No drug probably is cheaper and more effective in preventing strokes in a large and growing patient population than the anticoagulant warfarin, more commonly known by its brand name Coumadin, and probably no drug is more of a money-loser and thankless chore for hospitals.
Patients would probably be thrilled to get out from under the incessant monitoring and dosage readjustment associated with the drug, too.
Steven Almany, vice chief of cardiology at 226-bed William Beaumont Hospital in Royal Oak, Mich., says the hospital's anticoagulation management service monitors about 2,600 patients taking warfarin for a variety of reasons. The drug probably costs patients less than $1 a day, compared with perhaps $3 a pill for what an alternative will probably cost, Almany says, but dosage monitoring is the costliest part. The Beaumont service was created five years ago to relieve the burden from doctors who didn't have the time and received nearly no reimbursement beyond the costs of the blood test. The rationale was that the hospital would do a better job and would also have better success in getting payment from insurers for keeping their patients out of the hospital, Almany says. That thought was soon dashed: Beaumont's anticoagulation management service was losing $500,000 annually until two years ago when the hospital began to charge patients $60 per calendar quarter for three or four routine but essential blood checks. Now the anticoagulation management service is merely a break-even operation, he says.
"Have we shown less complications? No question about it. Have the insurance companies anted up and defrayed the costs? No," Almany says. "The hospital is doing it more as a public service than anything else."
Similarly, Geno Merli, director of the division of internal medicine at 816-bed Thomas Jefferson University Hospital and Jefferson Medical College in Philadelphia, says that although the hospital's anticoagulation service charges $20 for blood testing, insurance reimburses only $8. The test costs $6, not including the physician's time.
To remedy the burden for patients, drug companies for years have been working to develop an alternative drug that doesn't require constant dosage monitoring, that doesn't adversely interact with a multitude of foods and drugs and that doesn't come with deadly side effects of bleeding and stroke. But conquering the business proposition of warfarin may prove even more daunting than conquering the clinical proposition.
The first drug up to the plate as a pinch-hitter for Coumadin, which is manufactured by Bristol-Myers Squibb, was Ximelagatran, developed by AstraZeneca. It struck out when the Food and Drug Administration declined to approve it in September 2004, apparently because of worrisome side effects. However, this simply marks the beginning of the ballgame, experts say. Ximelagatran might get another chance at bat, and there also is a roster of other players in the dugout, although they are less-seasoned.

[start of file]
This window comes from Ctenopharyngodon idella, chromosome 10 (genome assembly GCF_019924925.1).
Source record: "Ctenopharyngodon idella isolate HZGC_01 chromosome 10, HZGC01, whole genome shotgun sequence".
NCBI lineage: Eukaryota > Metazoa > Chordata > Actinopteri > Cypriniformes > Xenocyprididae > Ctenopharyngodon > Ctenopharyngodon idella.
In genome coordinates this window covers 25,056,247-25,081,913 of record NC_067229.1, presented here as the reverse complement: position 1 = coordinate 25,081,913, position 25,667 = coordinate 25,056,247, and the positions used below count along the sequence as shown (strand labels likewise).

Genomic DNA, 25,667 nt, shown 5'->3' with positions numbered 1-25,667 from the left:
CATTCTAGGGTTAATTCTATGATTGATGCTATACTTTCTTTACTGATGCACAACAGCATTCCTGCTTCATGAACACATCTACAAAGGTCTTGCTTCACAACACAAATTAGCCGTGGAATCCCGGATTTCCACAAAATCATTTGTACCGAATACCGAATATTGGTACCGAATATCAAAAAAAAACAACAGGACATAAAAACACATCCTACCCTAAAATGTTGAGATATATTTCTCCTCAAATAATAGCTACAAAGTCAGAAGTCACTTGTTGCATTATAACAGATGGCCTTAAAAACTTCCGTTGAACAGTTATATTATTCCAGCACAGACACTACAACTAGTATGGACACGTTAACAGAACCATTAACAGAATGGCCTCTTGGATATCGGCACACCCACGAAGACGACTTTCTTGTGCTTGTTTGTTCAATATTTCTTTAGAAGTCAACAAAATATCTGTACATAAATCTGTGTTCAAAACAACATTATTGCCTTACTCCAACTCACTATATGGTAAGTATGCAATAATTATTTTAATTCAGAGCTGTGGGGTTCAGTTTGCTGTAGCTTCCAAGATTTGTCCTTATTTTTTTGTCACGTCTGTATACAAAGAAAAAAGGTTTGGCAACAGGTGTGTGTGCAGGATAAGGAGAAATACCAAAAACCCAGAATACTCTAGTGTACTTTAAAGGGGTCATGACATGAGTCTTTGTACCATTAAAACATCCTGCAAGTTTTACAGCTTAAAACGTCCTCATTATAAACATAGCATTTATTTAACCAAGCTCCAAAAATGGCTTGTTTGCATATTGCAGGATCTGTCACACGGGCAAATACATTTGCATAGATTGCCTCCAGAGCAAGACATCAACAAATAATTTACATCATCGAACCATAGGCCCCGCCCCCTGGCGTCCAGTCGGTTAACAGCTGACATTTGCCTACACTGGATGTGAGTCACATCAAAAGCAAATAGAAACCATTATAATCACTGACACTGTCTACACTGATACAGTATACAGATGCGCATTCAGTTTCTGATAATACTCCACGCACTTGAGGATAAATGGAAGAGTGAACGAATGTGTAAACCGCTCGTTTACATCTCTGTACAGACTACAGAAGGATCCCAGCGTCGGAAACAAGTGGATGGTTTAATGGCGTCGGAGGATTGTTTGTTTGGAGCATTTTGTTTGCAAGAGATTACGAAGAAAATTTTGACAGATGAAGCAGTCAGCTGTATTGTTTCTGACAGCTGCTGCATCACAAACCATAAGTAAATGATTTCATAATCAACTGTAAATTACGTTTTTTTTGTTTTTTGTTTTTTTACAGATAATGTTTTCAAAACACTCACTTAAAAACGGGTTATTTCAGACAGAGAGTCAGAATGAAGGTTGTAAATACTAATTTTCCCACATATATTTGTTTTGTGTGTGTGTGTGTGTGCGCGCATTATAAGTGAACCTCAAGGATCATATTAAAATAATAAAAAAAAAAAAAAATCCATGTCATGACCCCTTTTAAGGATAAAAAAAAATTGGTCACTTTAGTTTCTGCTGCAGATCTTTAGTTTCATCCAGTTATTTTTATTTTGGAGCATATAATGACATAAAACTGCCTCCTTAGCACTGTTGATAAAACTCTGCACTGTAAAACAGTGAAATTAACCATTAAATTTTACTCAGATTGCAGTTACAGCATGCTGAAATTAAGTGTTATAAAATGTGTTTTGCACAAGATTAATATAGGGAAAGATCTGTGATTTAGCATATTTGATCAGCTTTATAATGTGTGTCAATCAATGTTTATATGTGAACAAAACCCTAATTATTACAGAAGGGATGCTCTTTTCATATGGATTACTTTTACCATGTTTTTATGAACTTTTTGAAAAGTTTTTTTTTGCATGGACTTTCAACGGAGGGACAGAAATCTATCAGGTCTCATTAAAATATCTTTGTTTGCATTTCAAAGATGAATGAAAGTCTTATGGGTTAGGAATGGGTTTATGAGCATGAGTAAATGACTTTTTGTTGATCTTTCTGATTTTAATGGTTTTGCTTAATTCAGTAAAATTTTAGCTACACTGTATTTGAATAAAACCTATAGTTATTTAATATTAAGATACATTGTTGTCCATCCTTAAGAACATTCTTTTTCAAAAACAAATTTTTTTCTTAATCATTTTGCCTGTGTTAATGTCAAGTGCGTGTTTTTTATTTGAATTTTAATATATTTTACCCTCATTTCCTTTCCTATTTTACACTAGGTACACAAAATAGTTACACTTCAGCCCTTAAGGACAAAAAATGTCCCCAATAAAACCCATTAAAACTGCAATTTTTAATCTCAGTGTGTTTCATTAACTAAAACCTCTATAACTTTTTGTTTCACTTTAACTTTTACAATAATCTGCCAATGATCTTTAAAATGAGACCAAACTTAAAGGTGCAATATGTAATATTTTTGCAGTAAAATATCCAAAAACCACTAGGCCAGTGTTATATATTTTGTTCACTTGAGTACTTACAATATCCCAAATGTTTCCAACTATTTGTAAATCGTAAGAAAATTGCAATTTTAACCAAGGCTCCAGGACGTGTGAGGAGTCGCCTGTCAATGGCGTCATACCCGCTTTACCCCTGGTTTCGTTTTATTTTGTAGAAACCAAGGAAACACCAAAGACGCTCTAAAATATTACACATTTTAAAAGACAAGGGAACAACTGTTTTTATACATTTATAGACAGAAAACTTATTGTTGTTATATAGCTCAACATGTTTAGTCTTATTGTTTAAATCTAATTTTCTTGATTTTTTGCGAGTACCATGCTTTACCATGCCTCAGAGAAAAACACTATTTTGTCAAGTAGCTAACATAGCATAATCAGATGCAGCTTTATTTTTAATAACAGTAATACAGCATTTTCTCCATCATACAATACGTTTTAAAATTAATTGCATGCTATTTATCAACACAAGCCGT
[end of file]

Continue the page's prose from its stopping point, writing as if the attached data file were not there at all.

Based on a review of the available literature and interviews with experts, the Health Technology Center, or HealthTech, in San Francisco, a not-for-profit think tank focused on medical and information technology, is forecasting that a more convenient anticoagulant treatment will emerge within the next two years. Still, full adoption and the elimination of the need for Coumadin clinics are another story, says Wade Aubry, a HealthTech senior adviser.
"It will take a while for the current infrastructure and method of managing patients to change," Aubry says. "One of the issues, of course, is whether coverage and reimbursement will be favorable for physicians and hospitals. ... One thing we've found is there is a resistance from physicians to change a mode of practice to something new, particularly if there are barriers such as reimbursement and coverage."
Anticoagulant drugs such as warfarin are widely used for a broad array of cardiovascular problems, and most commonly for cardiac rhythm disorders, says Jonathan Halperin, director of clinical cardiology services at Mount Sinai Medical Center in New York. The drug is also recommended for patients with mechanical heart valves, deep vein thrombosis or pulmonary embolisms. Typically, Aubry notes, hospital patients suffering from blood clots will be put on intravenous heparin for immediate effect, then will be sent home with Coumadin pills. Doctors must monitor the Coumadin dosage frequently those first few days, then less frequently as the dose becomes more stabilized, he says.
Halperin, a co-chairman of the executive committee that oversaw two clinical trials for Ximelagatran, estimates about several million Americans are taking or should be taking warfarin, which is colloquially referred to as a blood-thinner but in actuality interrupts the formation of blood clots. For more than half a century, he notes, it has been the only available drug in its class of so-called Vitamin K antagonists.
Peter McCullough, chief of the division of preventive medicine at William Beaumont, says warfarin is the third most-prescribed cardiovascular drug, but "it doesn't get much fanfare because there is no commercial driver behind it," meaning it's a relatively inexpensive, generic drug. Hospital executives would welcome an alternative "because a cost center for them in all likelihood would go away," he says.